}

If an ad click on the above link triggers a top frame navigation that lands, possibly after HTTP redirects, on the [ad click destination eTLD+1], the user agent stores the request for ad click attribution as the triple { [ad click source eTLD+1], [ad click destination eTLD+1], [6-bit ad campaign id] }. If any of the conditions do not hold, such as the ad campaign id being larger than 6-bit, the request for ad click attribution is ignored.

Legacy Triggering of Ad Click Attribution

Triggering of attribution is what happens when there is a conversion.

Existing ad click attribution relies on third-party HTTP requests to the click source and these requests are typically the result of invisible image elements or "tracking pixels" placed in the DOM solely to fire HTTP GET requests. To allow for a smooth transition from these old pixel requests to the new Ad Click Attribution technology, we propose a server-side redirect to a well-known location as a legacy triggering mechanism.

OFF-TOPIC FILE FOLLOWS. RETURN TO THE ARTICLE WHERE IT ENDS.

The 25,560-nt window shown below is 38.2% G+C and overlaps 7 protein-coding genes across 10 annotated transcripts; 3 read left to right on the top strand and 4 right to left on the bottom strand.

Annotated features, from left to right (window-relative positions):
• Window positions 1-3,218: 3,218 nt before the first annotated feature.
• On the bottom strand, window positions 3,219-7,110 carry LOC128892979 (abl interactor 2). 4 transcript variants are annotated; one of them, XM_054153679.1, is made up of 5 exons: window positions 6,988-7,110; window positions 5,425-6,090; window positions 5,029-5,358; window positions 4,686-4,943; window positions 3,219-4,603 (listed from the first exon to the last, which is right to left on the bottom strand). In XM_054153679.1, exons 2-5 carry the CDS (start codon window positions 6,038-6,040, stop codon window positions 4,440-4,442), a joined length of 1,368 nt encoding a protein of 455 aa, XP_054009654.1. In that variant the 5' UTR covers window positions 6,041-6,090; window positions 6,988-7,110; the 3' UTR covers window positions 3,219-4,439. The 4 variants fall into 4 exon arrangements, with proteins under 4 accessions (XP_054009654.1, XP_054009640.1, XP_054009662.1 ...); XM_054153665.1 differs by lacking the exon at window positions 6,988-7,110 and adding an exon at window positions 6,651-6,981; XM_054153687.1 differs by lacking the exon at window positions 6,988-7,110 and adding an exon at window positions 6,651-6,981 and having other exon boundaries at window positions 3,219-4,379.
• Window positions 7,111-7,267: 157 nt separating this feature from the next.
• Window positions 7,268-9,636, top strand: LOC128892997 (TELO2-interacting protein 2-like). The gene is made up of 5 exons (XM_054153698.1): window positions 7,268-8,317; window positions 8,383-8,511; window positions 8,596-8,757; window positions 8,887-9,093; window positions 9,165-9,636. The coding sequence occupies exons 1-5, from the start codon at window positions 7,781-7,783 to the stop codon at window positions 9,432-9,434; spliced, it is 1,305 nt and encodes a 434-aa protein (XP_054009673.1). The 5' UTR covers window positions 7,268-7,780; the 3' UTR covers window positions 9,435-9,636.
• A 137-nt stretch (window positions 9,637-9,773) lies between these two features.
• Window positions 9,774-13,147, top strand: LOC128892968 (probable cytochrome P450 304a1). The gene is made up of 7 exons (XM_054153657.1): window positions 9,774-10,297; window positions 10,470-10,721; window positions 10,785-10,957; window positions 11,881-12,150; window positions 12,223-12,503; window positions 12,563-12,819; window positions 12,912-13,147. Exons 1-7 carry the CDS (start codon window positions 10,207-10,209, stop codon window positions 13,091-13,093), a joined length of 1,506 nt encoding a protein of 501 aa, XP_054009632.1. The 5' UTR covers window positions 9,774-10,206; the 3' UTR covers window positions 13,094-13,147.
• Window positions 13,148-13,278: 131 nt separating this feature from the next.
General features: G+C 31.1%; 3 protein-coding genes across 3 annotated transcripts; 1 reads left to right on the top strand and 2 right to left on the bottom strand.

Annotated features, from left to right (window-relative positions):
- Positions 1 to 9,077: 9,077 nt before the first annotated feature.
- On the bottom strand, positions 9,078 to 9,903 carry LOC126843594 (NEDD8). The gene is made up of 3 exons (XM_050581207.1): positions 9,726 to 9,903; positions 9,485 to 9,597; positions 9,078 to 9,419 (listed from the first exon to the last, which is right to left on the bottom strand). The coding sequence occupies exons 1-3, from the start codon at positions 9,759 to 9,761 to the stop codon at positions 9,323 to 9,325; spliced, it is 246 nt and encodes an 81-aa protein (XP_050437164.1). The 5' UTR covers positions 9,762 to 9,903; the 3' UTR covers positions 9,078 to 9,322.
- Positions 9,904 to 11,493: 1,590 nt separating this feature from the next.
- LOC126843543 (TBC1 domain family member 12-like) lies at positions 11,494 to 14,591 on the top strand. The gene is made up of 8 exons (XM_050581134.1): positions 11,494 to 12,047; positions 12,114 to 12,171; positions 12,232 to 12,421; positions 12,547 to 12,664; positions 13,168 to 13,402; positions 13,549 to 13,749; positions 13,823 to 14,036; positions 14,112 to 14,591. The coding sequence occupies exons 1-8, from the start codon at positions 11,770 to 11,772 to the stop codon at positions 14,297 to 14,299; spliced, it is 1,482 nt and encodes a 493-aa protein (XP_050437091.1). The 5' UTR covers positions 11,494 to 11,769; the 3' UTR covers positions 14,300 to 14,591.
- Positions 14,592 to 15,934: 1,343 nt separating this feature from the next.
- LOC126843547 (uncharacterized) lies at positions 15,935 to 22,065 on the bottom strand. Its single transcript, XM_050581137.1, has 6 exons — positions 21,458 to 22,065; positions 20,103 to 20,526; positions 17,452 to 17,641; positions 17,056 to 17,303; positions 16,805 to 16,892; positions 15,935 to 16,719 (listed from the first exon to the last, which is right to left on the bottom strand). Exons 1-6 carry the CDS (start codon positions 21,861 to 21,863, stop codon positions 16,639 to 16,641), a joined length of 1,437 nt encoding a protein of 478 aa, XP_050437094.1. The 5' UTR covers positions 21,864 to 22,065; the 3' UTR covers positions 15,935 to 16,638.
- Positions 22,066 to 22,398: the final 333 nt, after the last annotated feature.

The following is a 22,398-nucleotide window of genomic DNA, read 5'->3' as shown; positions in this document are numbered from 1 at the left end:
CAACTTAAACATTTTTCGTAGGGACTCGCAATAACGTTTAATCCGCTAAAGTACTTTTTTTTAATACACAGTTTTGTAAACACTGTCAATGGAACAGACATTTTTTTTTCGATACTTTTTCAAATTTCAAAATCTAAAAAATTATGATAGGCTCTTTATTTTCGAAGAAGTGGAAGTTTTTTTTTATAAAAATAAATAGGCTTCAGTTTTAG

To make an existing pixel request an ad click attribution from the user agent, the top frame context of an ad click destination page needs to do the following:

  1. A secure HTTP GET request to the [ad click source eTLD+1]. This HTTP request may be the result of an HTTP redirect, such as searchUK.example HTTP 302 redirect to search.example. The use of HTTP GET is intentional in that existing “pixel requests” can be repurposed for this and in that the HTTP request should be idempotent.